After days of record spikes in new Covid-19 cases and hospitals warning they could run out of beds, President Donald Trump's White House has sought to convey that all was well in the battle against the coronavirus and touted efforts to get the US economy moving again.
The daily US tally stood at 54,879, topping the previous single day record of 54,771 set by Brazil on 19 June.
Just two weeks ago, the United States was reporting about 22,000 new cases a day. It has now reported more than 40,000 cases for seven straight days and broken records for new cases three days in a row, according to the tally.
New infections rose in 37 out of 50 US states in the past 14 days compared with the two weeks prior in early June, according to a Reuters analysis.
Florida reported more than 10,000 new coronavirus cases today, the biggest one-day increase in the state since the pandemic started.
The United States has now reported more than 128,000 coronavirus-related deaths, nearly a quarter of the global total.
The rising number of cases follows moves in many states to allow businesses to lift strict shutdowns, which have boosted job growth but also appear to have accelerated the spread of the virus as people returned to restaurants, bars and retail businesses.
As the wave of new cases accelerates, some states have paused or scaled back their re-openings, while closing beaches and cancelling fireworks displays over the upcoming US Independence Day weekend.
Still, a Labour Department report out today showed the window of re-openings had a dramatic impact on hiring, with the United States creating jobs at a record clip in June.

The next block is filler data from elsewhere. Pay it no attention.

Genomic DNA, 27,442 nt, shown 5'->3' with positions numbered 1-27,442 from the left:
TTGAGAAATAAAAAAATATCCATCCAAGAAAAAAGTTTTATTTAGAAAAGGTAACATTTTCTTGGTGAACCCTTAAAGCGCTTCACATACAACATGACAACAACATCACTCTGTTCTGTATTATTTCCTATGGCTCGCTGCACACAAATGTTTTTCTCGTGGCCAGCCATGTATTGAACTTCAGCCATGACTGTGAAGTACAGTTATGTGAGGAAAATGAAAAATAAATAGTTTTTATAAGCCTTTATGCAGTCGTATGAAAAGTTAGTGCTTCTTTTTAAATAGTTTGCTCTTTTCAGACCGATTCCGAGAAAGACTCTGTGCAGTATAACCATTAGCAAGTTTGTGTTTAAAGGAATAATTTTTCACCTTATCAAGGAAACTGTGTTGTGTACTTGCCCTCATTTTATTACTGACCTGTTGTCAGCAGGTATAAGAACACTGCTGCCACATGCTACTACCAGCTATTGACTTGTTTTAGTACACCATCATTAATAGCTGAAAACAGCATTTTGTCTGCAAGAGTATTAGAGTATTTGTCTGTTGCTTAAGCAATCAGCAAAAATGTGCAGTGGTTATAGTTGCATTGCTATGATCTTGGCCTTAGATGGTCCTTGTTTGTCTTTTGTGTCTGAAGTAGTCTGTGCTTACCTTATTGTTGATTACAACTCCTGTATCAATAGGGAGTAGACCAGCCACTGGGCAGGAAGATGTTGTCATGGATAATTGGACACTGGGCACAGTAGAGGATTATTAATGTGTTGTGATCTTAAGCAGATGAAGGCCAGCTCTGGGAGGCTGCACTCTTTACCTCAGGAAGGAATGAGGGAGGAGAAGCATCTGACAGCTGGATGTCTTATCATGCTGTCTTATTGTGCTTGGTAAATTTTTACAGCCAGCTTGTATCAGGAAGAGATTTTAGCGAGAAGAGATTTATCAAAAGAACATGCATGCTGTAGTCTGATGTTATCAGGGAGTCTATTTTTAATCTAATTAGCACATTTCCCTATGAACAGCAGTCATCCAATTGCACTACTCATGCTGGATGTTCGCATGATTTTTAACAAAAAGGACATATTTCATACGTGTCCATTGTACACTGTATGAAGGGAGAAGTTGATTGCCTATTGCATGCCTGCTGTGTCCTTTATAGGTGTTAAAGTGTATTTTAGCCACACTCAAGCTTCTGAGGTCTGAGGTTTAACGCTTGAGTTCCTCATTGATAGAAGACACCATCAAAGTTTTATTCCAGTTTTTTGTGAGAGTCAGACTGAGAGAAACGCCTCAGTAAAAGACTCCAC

"Today's announcement proves that our economy is roaring back," Trump told reporters at the White House, while touting his administration's efforts to beat back the virus as "a historic thing".
The data showing a gain of 4.8 million jobs does not reflect that governors of states hit hardest by new infections have halted or reversed moves to re-open in recent days.
"More than ever, we're concerned about the worsening health situation and its impact on the burgeoning recovery. Rebounding mobility and poor use of protective equipment will make for a dangerous summer cocktail," Oxford Economics analyst Gregory Daco wrote.
Employment remains 14.7 million jobs below pre-pandemic levels.
Texas governor orders wearing of face masks
Texas Governor Greg Abbott has decreed that face masks must be worn in all counties with over 20 coronavirus cases, billing the measure as a requirement to avoid another economic shutdown.
Wearing face coverings to slow the spread of the coronavirus is unpopular among Abbott's conservative Republican base in Texas, but he said in a video released today that the action was now absolutely necessary.
"In the past few weeks, there has been a swift and substantial spike in coronavirus cases," Abbott said. "We need to refocus on slowing the spread. But this time, we want to do it without closing down Texas again."
Face masks must be used in all public buildings and outside when social distancing of at least 2 metres cannot be maintained, the governor said. Those violating the order will be given one warning. After that, they can be issued a fine of up to $US250 ($NZ380). Nobody can be jailed for defying the order, he said.
After avoiding major outbreaks in April and May, Texas has become a coronavirus hotspot. It reported nearly 8000 new infections today.
Abbott's order marks a major reversal. For over two months, he ignored calls by the Democratic leaders of Texas' metropolitan areas to mandate mask wearing.
He refused to allow leaders in Houston to enforce their own face-covering mandate with penalties, undercutting their ability to slow the spread of the virus. Hospital officials in Houston have said intensive care beds there are now in short supply.